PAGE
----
6, is the third alternative that we considered. This platfor
m
mechanism utilizes many crossing members linked at ends and centers. When the ends of two crossing
members are forced towards each other, the kinematics of the linkage
extends

its top upward. Few
motors are required and the design is very simple.



Figure
6
: Scissor
-
lift platform from West Covina SWAT Robot [9]


Unfortunately, a scissor
-
lift is not very space
-
efficient due to the many members required for it to work.
It is, however, the easiest to design and build, since many similar systems have been implemented in
industry for general applications. Due to the m
any parts and reliance upon every part for structure, the
Scissor
-
Lift is not very robust. Higher material costs are required due to the many identical members,
and the lift mechanism is not very efficient from an energy perspective.


A control system f
or the scissor
-
lift would be extremely easy, but the platform’s stability depends on
the many members being identical. Only one viewing position is possible, and the design is not
adaptable to future articulation needs. Wiring can be tricky due to the ma
ny bends that occur.
Furthermore, the many moving parts are worrisome weak links.






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4
.

Top Level Description


Figure 7 is a visual representation of how the world interacts with the product as well as major
components of the product.

Table 4 des
cribes

these interactions in de
tail.

This design is based upon

a
wireless communication method which uses 802.11 protocols. The preliminary design of the controller
is a computing device with wireless access such as a laptop.




Figure
7
: Top Level Description


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Table
4
: Top level interface description


ME
Rational
e

for Selecting Design

Multiple (four) treads combine
d with the ability to pivot and a simple lifting arm with an articulating
camera system are the selected designs for the SWAT robot. These designs meet all the customer
requirements while keeping the project within the current budget. The sponsor request
ed for this
device to bridge the gap between the advanced functions of the Salem Bomb Squad Robots and what
the Salem SWAT Team needs out of a low cost RC
-
Style robot. The combination of the chosen designs
fulfills this request. The lifting arm has enoug
h range to be positioned in such a way as to give a good
drive view angle for the vehicle. Only primary customer requirements were met with these designs as
a result of the limited budget and time available for the production of this device.


The (Sheila) tread design is a multiple tread system that has the ability to pivot about the center of each
tread;

it scored the highest at a rating of 4.2 and was the design choice chosen for the drive system.
Articulating treads scored the second highes
t with a 3.96. Five categories were weighted at or above
10% for the drive system matrix: ability to climb stairs, ability to navigate obstacles, general drive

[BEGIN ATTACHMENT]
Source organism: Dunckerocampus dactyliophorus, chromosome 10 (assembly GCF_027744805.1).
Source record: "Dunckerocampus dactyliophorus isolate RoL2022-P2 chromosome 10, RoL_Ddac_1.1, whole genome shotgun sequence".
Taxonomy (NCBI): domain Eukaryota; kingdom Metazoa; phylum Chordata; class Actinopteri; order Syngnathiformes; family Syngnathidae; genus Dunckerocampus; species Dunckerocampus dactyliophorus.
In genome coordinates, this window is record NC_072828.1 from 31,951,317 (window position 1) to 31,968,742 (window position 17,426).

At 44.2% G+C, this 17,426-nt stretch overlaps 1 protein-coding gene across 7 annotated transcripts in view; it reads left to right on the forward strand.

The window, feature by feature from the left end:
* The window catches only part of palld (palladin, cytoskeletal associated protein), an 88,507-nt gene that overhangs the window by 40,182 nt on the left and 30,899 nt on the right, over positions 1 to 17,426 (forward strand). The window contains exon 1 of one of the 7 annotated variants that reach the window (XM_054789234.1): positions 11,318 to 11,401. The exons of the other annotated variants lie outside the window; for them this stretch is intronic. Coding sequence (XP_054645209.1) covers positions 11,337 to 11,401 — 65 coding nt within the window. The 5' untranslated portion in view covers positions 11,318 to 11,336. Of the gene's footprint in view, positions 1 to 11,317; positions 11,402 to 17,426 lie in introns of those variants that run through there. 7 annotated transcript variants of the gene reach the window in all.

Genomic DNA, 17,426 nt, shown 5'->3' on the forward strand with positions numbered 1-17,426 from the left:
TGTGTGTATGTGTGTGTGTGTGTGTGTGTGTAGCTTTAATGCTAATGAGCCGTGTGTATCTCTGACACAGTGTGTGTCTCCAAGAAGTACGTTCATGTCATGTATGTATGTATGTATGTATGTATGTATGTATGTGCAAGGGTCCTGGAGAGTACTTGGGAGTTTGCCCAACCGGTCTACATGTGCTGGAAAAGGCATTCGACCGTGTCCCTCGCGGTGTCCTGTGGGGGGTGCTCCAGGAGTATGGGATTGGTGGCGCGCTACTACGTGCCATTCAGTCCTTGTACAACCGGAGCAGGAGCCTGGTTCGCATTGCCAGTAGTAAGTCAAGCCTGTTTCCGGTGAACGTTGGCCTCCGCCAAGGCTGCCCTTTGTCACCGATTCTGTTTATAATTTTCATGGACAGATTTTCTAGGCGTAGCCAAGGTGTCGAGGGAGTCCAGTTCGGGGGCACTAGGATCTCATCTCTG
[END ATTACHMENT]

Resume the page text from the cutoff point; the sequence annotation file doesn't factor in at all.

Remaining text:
function, cost/power consumption, and a bonus factor. Climbing stairs is one of the customer
r
equirements, this ability greatly increases the mobility of this robot and it was expressed that it would
be primarily used in apartment complexes with stair cases. Navigating obstacles is of high importance
as reconnaissance and use of the device will be

severely limited if it cannot traverse the messy
environment it will be exposed to. Without the ability to drive the robot would be quite useless, as
such it was weighted the highest. The cost and power consumption of the robot realistically limit the
o
btainable parts for each design. Lastly a bonus factor was considered for each design, this score was
found based
extra benefits associated with each design.

Interface

Description

Human Input Control

The user interfaces with a written computer program, Java,
which will utilize the keyboard buttons such as the arrow
keys of a laptop computer. It will control the
robot via
wireless communication using 802.11g protocol on the
2.4ghz range.

Environment

Overhead sprinkling precipitation; obstacles that are no
larger than the robot itself 15x33x8 inches (WxLxH) ; stairs
maximum 8 inches; temperature 0
-
35 C ; Surfaces

such as
carpet, tile, wood, concrete, grass

Power In


120VAC 60Hz for charging batteries; Battery indicator for
charging and current monitoring

Drive Movement

Forward, reverse and rotational movement at variable
speeds no greater than 6 feet per second
for maneuvering. 2
motor rear wheel drive; One motor to drive flippers for
clearing obstacles; each motor capable of variable speed.

Arm Movement

Radial motion from a rotating base with 2 rotations max at
720 degrees; pan and tilt X and Y directions of 90

degrees
and 180 degrees respectively

Video/Audio

640x480 video; 30fps; Infrared visible to 5ft; 20Hz
-
16kHz
audio one
-
way.

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The simple lifting arm scored the highest at 4.28 and was the selected design for the SWAT robot
. Five
of these categories were weighted at or above 10% for the system: space efficiency, simplicity to
design/build, possible damage to system, control system design, viewing positioning, and a bonus
factor. Space efficiency is of high important becaus
e this camera articulation system cannot be in the
way of the rest of the robot. The design selected cannot be too complex to fit within the scope of the
project
. I
ts overall simplicity is of much importance for both the mechanical design team
,

as well as for
the electrical design team. A large arm system could easily be damaged so its ability to be stowed
while the robot is in motion is critical. Also a bonus factor was included which was scored based on
the perks of each design, for example
the jointed lifting arm would be a good project for a future senior
design project.


With multiple pivoted treads the stair climbing capabilities of this device will be much greater than the
simple tank tread system while remaining cost effective. If the